23

We seem to generate a lot of questions mentioning that they OP is "depressed" and some that indicate they are "suicidal".

This worries me.

Other than telling them to seek professional help, should we do something else? Perhaps there is a link to a hotline or other help we should include?

I don't feel comfortable actually answering any questions from someone who needs immediate help.

19

Follow the advice given in this main meta post. Summarised:

  1. (Vote to) Close the post as Off-topic with a custom close reason, templates at the link

  2. Flag for moderator attention

  3. For any credible threat of bodily harm targeted at the author or anyone else, use the contact option at the bottom of every page to contact StackExchange directly, referencing the post.

If we as moderators become aware of a user expressing suicidal thoughts we contact the community team and may sometimes close, lock or delete the original post if necessary.

Please do flag these posts for our attention whenever you see them.

  • 4
    Will do. Thanks. – Joe Strazzere Dec 25 '17 at 23:12
  • 1
    I understand where that advice comes from but having your question closed is pretty demoralising even when you're feeling good. It just makes you feel bad about yourself that people are going out of their way to put you down. Part 2 + 3 are very good, they definitely need the support. Just don't think closing someones question is going to make them feel better in any way. There's more important issues at hand than peoples Stack Exchange moral high horse. – Andre Jan 7 '18 at 0:55
  • 1
    @Andre That's why you're supposed to leave a comment explaining why you closed the question. The main reason is to prevent well-meaning answers that given the nature of the situation cannot hope to be comprehensive and which we can't guarantee won't do more harm than good. As Kilisi mentioned in his answer and comments and as the linked question states we are simply not equipped to provide the help these people need which is why should close. Locking/deleting has the same motivation but is in my view usually unnecessary and something I avoid for the reasons you give. – Lilienthal Jan 7 '18 at 9:02
  • I understand this is the policy. Any chance we can get an explanation of why this is the policy? – IDrinkandIKnowThings Jan 26 '18 at 21:35
  • @IDrinkandIKnowThings Well I think originally this is what the community settled on as the best approach. Since the CM team has presumably adopted this I guess you could call it "the policy" but if you want more of an explanation than what's been written here and on main meta I think you'll have to ask them. – Lilienthal Jan 27 '18 at 0:01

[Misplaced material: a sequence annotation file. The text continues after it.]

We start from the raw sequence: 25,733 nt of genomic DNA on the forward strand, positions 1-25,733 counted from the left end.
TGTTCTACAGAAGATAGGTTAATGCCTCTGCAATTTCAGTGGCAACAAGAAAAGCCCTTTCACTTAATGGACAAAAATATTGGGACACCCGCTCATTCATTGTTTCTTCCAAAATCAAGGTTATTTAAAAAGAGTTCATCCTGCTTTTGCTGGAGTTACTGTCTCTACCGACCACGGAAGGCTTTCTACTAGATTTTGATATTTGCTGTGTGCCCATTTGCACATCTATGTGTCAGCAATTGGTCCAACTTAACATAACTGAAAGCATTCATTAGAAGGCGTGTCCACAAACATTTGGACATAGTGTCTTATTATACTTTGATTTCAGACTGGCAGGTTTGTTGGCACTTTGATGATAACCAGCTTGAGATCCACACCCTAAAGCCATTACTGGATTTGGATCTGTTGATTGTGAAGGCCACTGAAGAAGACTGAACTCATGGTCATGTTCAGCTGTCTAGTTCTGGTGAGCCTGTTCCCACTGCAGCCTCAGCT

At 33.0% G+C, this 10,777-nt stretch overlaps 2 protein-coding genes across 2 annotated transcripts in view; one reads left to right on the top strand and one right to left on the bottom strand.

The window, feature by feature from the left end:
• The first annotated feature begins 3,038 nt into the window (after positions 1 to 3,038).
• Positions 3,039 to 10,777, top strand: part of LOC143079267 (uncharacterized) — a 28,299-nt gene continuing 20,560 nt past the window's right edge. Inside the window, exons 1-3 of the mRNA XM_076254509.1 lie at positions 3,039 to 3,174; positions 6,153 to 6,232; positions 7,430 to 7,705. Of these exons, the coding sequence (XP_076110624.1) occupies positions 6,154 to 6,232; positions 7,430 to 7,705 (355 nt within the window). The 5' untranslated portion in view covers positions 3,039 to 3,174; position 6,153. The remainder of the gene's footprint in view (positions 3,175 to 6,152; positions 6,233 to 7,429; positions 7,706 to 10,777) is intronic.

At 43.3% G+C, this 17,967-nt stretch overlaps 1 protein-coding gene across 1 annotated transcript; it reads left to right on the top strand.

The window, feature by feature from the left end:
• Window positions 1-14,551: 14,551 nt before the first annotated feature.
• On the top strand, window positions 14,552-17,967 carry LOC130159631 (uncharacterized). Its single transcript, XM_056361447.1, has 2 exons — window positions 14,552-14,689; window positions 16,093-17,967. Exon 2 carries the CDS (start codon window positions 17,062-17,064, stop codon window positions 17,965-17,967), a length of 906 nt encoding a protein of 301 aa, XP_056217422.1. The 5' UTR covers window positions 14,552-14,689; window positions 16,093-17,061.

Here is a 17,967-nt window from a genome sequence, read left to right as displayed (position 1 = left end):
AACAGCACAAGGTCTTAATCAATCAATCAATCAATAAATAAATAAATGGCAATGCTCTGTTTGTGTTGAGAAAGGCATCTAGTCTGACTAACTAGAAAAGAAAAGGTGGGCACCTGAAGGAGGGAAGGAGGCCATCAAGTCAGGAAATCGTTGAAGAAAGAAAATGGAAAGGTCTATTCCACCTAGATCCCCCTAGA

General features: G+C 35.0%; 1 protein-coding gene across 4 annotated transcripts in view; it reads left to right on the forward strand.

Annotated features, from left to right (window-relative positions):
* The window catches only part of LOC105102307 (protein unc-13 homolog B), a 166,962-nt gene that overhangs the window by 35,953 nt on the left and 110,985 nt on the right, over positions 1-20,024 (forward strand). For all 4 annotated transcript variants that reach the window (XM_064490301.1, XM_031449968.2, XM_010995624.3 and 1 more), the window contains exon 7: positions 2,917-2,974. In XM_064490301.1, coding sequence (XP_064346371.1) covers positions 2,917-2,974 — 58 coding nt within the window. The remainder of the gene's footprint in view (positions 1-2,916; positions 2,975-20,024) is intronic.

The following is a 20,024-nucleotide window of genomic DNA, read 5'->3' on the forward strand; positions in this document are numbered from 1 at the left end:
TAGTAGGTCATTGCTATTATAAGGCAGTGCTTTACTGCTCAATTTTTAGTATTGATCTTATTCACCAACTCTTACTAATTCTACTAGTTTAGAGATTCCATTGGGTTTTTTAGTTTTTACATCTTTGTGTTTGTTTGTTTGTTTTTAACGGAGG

• Thank you, that is the direction of the CM team was the answer I was looking for. – IDrinkandIKnowThings Jan 27 '18 at 14:53
13

As someone who has felt suicidal in the past, besides reminding people to get professional help, it can be useful to wish them good luck or send positive energy to do so. It might look like you are doing nothing useful here, but to someone feeling that bad, a bit of empaty can be a great help to actually get some help.

  • I agree with you. People in such situation craves a bit of empathy. Closing their question, and asking them to go away is probably going to make them feel even worser. – VarunAgw Jan 4 '18 at 18:11
6

Advocating they seek professional help is ALL we should do. I see nothing positive in getting involved in any way.

  • 1
    Yep, gotta step away from these... – Mister Positive Dec 29 '17 at 16:58
  • 2
    Thats cold. You see nothing positive from giving some sort of response to a sucidal person besides "I can't help you"? I am not going to argue that SE implement a help protocol for suicidal people, but the way you write sounds unnecessarily cold. Lives are at stake, lives that can be saved. I am assuming good faith - it is probably unintentional? I'd advise rewriting the last sentence. Maybe you mean there is a risk for doing more harm than good? – Stian Yttervik Jan 2 '18 at 10:18
  • 4
    @StianYttervik it isn't cold to me, but my English isn't great. 99%+ of people who would come to stackexchange and talk about going sideways on life would not be serious. The 1% or less that are need professional help, as a non pro I could trigger a death, there is no positive side that would outweigh that.. – Kilisi Jan 2 '18 at 12:55
  • 2
    @StianYttervik he's right, and it's not cold. If you get involved with someone who is suicidal, you could push them over the edge with your good intentions. It calls for a professional, Lillenthal is correct, contact SE staff, and do nothing more. do not engage, you could do more harm than good. – Richard Says Reinstate Monica Jan 2 '18 at 15:12
  • 1
    @Stian In addition to what The Snark Knight says, we have an additional problem in that we aren't sitting across the table from the "suicidal" person, and thus, are in no position to offer them a shoulder to cry on. We are conversing with them in a text only format, and there is a huge risk of our good intentions getting misunderstood because they cannot see our body language. Even a seemingly harmless remark like, "things will get better, buddy, don't give up" can trigger bad memories and drive the person over the edge. – Masked Man Jan 4 '18 at 1:19
  • 1
    Nothing cold about it and his advice is spot on. When you start thinking that you're in a position to do something about mental health issues other than referring to a real professional, people can die. This isn't hyperbole. Nobody here is qualified to give one iota of advice except for resources for them to seek actual help. There comes a time when we on the Internet need to stop pretending we're experts in everything or even have a valid opinion on something and let the professionals handle it. This is one of those times. – Chris E Jan 5 '18 at 21:05

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